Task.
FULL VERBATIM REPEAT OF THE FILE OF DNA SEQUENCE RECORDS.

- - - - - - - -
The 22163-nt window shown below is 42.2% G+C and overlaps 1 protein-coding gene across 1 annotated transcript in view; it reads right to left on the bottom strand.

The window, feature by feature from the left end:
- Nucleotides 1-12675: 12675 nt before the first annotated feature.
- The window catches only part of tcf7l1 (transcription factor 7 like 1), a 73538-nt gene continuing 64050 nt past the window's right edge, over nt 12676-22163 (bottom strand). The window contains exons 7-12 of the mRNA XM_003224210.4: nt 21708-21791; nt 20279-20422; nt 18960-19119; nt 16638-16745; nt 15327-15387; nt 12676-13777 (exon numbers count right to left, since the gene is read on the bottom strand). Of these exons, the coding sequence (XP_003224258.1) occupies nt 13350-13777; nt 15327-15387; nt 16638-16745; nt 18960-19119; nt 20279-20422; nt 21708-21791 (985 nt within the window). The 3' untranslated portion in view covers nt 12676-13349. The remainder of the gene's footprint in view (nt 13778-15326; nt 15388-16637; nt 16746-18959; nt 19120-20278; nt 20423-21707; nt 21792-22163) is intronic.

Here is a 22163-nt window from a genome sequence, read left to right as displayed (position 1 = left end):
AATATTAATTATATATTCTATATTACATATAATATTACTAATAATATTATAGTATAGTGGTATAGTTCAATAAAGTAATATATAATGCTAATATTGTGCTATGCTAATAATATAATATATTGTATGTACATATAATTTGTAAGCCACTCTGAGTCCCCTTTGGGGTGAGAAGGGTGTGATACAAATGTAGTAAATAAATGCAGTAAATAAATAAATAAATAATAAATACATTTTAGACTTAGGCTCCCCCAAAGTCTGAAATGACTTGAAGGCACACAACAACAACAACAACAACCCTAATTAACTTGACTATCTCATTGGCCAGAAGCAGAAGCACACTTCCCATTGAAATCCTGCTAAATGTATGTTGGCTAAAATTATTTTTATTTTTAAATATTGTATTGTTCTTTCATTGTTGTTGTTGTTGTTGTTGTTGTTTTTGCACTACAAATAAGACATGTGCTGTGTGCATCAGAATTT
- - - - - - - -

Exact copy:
The 22163-nt window shown below is 42.2% G+C and overlaps 1 protein-coding gene across 1 annotated transcript in view; it reads right to left on the bottom strand.

The window, feature by feature from the left end:
- Nucleotides 1-12675: 12675 nt before the first annotated feature.
- The window catches only part of tcf7l1 (transcription factor 7 like 1), a 73538-nt gene continuing 64050 nt past the window's right edge, over nt 12676-22163 (bottom strand). The window contains exons 7-12 of the mRNA XM_003224210.4: nt 21708-21791; nt 20279-20422; nt 18960-19119; nt 16638-16745; nt 15327-15387; nt 12676-13777 (exon numbers count right to left, since the gene is read on the bottom strand). Of these exons, the coding sequence (XP_003224258.1) occupies nt 13350-13777; nt 15327-15387; nt 16638-16745; nt 18960-19119; nt 20279-20422; nt 21708-21791 (985 nt within the window). The 3' untranslated portion in view covers nt 12676-13349. The remainder of the gene's footprint in view (nt 13778-15326; nt 15388-16637; nt 16746-18959; nt 19120-20278; nt 20423-21707; nt 21792-22163) is intronic.

Here is a 22163-nt window from a genome sequence, read left to right as displayed (position 1 = left end):
AATATTAATTATATATTCTATATTACATATAATATTACTAATAATATTATAGTATAGTGGTATAGTTCAATAAAGTAATATATAATGCTAATATTGTGCTATGCTAATAATATAATATATTGTATGTACATATAATTTGTAAGCCACTCTGAGTCCCCTTTGGGGTGAGAAGGGTGTGATACAAATGTAGTAAATAAATGCAGTAAATAAATAAATAAATAATAAATACATTTTAGACTTAGGCTCCCCCAAAGTCTGAAATGACTTGAAGGCACACAACAACAACAACAACAACCCTAATTAACTTGACTATCTCATTGGCCAGAAGCAGAAGCACACTTCCCATTGAAATCCTGCTAAATGTATGTTGGCTAAAATTATTTTTATTTTTAAATATTGTATTGTTCTTTCATTGTTGTTGTTGTTGTTGTTGTTGTTTTTGCACTACAAATAAGACATGTGCTGTGTGCATCAGAATTT